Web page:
High Definition TV Basics


People who are interested in home entertainment today find themselves constantly bombarded with the term “HDTV.” Studies confirm that most of us are very confused about what the term actually means, much less how to experience the full benefits of high definition television in our own homes.

So what exactly is HDTV? Where does it come from? More importantly, how do I get it? Even if you think you know the answers to these common questions, this tutorial may come in handy.

A Word of Caution

What commonly passes for “HD” on the market is not always what it appears to be.

Example: You just bought an amazing LCD TV with 1024×768 screen resolution. Have you arrived in high definition heaven? Technically, the answer is no. In fact, your expensive new TV is about  135,168 pixels shy of the minimum 1280×720 pixels (that’s 1280 pixels across and 720 from top to bottom) that are required to meet the official HD standard.

In this series of articles defining HDTV we’ll look at the three primary criteria for attaining the definition high experience: Resolution, audio and programming. In this article we’ll discuss resolution, perhaps the most important element of defining HD.

HDTV Resolution

Visual displays work by drawing a picture, line by line and dot by dot. The way these images are created on the screen depends on the type of technology in use – CRT, LCD, plasma, etc – however, the number of dots used to make the picture is what really matters when it comes to HDTV.

The term resolution is used to describe how much information the screen can display. In the case of a TV screen, this is usually stated in terms of how many lines it can show.

Most TVs in the United States are designed to display 480 vertical lines (the actual number of lines is slightly higher, but only about 480 lines show up on the screen). This is the way TV stations have broadcast their signal over the airwaves for more than 50 years. It is, in fact, a standard defined by the National Television Systems Committee, and therefore known as NTSC. It’s also commonly called Standard Definition, or SD.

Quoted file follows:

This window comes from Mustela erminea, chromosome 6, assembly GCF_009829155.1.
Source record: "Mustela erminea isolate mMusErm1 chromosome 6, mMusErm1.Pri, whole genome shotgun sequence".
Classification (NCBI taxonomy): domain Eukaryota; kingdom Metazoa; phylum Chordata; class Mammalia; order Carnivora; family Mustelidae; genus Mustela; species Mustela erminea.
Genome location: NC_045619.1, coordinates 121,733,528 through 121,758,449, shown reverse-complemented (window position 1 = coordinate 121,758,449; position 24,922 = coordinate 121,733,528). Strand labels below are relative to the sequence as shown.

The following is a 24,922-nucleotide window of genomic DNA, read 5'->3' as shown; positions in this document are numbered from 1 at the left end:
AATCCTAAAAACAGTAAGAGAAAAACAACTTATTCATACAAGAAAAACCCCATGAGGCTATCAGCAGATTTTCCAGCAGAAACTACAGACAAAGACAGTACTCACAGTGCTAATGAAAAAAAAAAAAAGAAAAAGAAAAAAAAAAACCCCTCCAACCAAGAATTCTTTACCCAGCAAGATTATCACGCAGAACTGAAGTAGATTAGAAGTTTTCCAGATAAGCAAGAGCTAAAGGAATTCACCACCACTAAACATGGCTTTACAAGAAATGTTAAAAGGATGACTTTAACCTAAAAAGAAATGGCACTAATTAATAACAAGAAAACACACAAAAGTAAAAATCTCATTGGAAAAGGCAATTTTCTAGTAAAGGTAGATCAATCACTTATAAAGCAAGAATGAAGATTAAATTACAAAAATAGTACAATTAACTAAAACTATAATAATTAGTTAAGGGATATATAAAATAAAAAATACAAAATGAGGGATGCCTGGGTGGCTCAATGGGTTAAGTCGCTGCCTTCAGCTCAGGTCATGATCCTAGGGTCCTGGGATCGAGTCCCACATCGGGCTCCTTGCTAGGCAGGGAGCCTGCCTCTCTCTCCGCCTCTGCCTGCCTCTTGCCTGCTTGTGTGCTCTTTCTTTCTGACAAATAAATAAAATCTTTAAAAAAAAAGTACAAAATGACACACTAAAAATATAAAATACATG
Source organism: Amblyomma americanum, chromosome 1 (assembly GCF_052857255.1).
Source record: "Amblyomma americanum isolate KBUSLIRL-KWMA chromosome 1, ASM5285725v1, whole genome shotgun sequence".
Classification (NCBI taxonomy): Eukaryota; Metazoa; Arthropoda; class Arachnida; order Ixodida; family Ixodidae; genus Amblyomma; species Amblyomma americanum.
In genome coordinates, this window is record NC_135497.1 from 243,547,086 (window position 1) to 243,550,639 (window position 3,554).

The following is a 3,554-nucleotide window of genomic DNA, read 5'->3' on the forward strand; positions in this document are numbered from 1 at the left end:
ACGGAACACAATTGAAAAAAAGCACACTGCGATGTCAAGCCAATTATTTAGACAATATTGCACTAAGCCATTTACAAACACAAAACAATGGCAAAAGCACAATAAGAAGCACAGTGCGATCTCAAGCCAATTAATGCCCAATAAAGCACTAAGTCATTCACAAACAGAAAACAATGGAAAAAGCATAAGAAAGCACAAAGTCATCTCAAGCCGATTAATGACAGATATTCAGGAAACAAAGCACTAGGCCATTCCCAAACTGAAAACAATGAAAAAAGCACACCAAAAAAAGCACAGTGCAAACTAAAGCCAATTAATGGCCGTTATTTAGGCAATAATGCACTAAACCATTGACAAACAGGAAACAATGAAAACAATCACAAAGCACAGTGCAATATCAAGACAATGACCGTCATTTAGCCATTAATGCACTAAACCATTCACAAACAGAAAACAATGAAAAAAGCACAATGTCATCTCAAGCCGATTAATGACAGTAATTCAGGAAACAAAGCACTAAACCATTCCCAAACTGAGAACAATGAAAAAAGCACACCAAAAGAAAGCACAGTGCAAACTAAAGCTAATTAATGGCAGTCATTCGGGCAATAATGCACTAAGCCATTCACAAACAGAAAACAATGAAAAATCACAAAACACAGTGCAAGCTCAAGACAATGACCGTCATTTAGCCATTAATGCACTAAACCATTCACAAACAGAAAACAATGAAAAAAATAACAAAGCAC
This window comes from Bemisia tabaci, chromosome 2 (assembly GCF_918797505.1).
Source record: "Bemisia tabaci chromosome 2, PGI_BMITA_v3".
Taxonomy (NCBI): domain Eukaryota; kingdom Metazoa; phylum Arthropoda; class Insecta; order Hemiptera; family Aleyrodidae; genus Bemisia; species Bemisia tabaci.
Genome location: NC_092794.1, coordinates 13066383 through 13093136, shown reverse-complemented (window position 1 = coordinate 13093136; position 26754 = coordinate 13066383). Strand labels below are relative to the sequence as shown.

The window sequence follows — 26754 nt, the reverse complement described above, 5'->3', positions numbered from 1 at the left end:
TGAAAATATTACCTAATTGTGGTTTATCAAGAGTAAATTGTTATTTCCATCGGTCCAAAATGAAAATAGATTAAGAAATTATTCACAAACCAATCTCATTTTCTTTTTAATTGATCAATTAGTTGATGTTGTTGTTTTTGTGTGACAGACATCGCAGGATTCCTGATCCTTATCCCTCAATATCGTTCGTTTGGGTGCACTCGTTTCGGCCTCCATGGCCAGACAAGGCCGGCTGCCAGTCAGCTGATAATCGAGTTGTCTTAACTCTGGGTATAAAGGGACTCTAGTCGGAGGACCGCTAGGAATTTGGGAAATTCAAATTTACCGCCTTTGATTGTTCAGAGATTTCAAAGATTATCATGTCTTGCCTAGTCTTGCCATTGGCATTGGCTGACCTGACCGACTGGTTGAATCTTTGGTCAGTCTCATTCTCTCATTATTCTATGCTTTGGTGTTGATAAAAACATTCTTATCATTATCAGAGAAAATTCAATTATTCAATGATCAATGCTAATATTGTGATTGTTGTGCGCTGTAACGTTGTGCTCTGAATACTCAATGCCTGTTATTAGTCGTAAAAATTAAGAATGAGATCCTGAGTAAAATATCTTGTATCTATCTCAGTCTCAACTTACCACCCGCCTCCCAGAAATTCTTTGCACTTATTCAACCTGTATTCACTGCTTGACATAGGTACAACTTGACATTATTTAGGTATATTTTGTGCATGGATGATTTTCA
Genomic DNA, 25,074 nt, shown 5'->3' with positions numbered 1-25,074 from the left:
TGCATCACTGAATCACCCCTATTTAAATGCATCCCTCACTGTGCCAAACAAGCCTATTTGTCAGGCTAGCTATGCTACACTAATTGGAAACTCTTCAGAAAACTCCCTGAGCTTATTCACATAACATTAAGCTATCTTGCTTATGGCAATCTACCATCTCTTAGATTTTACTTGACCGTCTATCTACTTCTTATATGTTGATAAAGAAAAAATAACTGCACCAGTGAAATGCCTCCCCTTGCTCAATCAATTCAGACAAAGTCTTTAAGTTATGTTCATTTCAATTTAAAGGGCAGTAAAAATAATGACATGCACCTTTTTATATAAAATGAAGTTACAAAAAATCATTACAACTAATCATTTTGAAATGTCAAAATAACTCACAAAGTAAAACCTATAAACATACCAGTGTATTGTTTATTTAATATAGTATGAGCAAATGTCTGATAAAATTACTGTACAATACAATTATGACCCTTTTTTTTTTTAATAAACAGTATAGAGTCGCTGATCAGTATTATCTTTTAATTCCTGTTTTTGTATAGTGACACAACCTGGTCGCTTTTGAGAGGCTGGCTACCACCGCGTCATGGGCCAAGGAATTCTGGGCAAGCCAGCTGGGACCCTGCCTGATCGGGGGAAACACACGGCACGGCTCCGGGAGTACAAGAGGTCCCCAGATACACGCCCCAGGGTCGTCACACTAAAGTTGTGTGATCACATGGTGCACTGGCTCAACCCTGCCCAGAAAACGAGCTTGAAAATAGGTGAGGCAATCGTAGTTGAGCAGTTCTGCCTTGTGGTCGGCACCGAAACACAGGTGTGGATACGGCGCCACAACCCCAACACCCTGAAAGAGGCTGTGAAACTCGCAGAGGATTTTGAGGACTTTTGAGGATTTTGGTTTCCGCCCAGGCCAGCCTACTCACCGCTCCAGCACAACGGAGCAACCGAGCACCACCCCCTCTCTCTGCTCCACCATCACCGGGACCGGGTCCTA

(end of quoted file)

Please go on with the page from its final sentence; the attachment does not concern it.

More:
High definition TV is answerable to a higher standard, namely, more lines: at least 720 lines, to be exact. HDTV can offer even higher resolution, as well. The highest of high definition — at least for the moment — is 1,080 lines.

So you’ve got standard definition and high definition, but what about the middle ground? The standards committees have that covered, as well. Enhanced definition (ED) lies between standard and high definition, requiring only 480 lines of resolution. ED is extremely popular among plasma TV buyers – in fact, EDTV currently represents the majority of plasma TV sold in the United States. The reason is simple: ED screens cost less to make, and therefore, less to buy.

“So,” you might ask, “if SD consists of 480 lines, and ED does, too, why is ED better than SD?” The answer lies in the manner in which the lines are drawn, or scanned, onto the screen. There are two methods: interlaced or progressive. Standard definition is made up of 480 interlaced lines (also known as 480i), while enhanced definition uses 480 progressive lines (480p).

Progressive scanning draws each line of the image in succession, creating a smooth, complete and flicker-free picture. Interlaced scanning is a method that draws every other line, then goes back and draws the ones in-between. It’s great for sending image information efficiently and economically over the airwaves, but interlaced scanning provides a picture that’s inferior to progressive scanning TV technology.

Author: Steve Kovsky

Digital entertainment expert Steve Kovsky serves as Senior Analyst for the Digital TV Industry at market research firm Current Analysis, in San Diego, CA, USA. He is the editor of http://www.tvtechtoys.com, and the author of two groundbreaking books on digital video recording technology: "High Tech Toys For Your TV: Secrets of TiVo, Xbox, ReplayTV, UltimateTV And More" and "The Absolute Beginner's Guide to Windows XP Media Center." Kovsky also serves as a regular Technology Commentator on KFWB Radio (Infinity Broadcasting) in Los Angeles and Fox TV 6 in San Diego.

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